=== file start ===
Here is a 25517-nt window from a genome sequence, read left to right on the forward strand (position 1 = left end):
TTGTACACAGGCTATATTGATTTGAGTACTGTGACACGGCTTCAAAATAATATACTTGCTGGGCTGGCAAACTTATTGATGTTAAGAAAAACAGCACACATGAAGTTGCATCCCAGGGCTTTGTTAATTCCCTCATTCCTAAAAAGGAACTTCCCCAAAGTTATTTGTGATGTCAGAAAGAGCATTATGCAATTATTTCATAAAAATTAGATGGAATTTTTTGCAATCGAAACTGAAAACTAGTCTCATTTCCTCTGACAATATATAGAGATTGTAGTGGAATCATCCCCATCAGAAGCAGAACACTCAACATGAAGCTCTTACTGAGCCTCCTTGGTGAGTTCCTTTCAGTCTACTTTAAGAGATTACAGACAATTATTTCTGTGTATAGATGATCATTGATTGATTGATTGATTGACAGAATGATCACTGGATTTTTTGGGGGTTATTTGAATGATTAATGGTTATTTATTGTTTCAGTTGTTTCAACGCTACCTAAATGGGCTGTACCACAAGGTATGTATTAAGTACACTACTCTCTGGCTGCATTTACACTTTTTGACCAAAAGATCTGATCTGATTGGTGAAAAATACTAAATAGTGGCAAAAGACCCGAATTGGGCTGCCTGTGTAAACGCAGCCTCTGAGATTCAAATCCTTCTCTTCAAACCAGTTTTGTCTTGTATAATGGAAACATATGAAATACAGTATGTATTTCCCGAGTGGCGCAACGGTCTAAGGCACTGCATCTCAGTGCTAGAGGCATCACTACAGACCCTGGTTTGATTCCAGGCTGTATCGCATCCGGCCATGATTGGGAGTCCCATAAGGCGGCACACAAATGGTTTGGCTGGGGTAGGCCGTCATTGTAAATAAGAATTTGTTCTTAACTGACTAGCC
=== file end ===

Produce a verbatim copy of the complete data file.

Here is a 25517-nt window from a genome sequence, read left to right on the forward strand (position 1 = left end):
TTGTACACAGGCTATATTGATTTGAGTACTGTGACACGGCTTCAAAATAATATACTTGCTGGGCTGGCAAACTTATTGATGTTAAGAAAAACAGCACACATGAAGTTGCATCCCAGGGCTTTGTTAATTCCCTCATTCCTAAAAAGGAACTTCCCCAAAGTTATTTGTGATGTCAGAAAGAGCATTATGCAATTATTTCATAAAAATTAGATGGAATTTTTTGCAATCGAAACTGAAAACTAGTCTCATTTCCTCTGACAATATATAGAGATTGTAGTGGAATCATCCCCATCAGAAGCAGAACACTCAACATGAAGCTCTTACTGAGCCTCCTTGGTGAGTTCCTTTCAGTCTACTTTAAGAGATTACAGACAATTATTTCTGTGTATAGATGATCATTGATTGATTGATTGATTGACAGAATGATCACTGGATTTTTTGGGGGTTATTTGAATGATTAATGGTTATTTATTGTTTCAGTTGTTTCAACGCTACCTAAATGGGCTGTACCACAAGGTATGTATTAAGTACACTACTCTCTGGCTGCATTTACACTTTTTGACCAAAAGATCTGATCTGATTGGTGAAAAATACTAAATAGTGGCAAAAGACCCGAATTGGGCTGCCTGTGTAAACGCAGCCTCTGAGATTCAAATCCTTCTCTTCAAACCAGTTTTGTCTTGTATAATGGAAACATATGAAATACAGTATGTATTTCCCGAGTGGCGCAACGGTCTAAGGCACTGCATCTCAGTGCTAGAGGCATCACTACAGACCCTGGTTTGATTCCAGGCTGTATCGCATCCGGCCATGATTGGGAGTCCCATAAGGCGGCACACAAATGGTTTGGCTGGGGTAGGCCGTCATTGTAAATAAGAATTTGTTCTTAACTGACTAGCC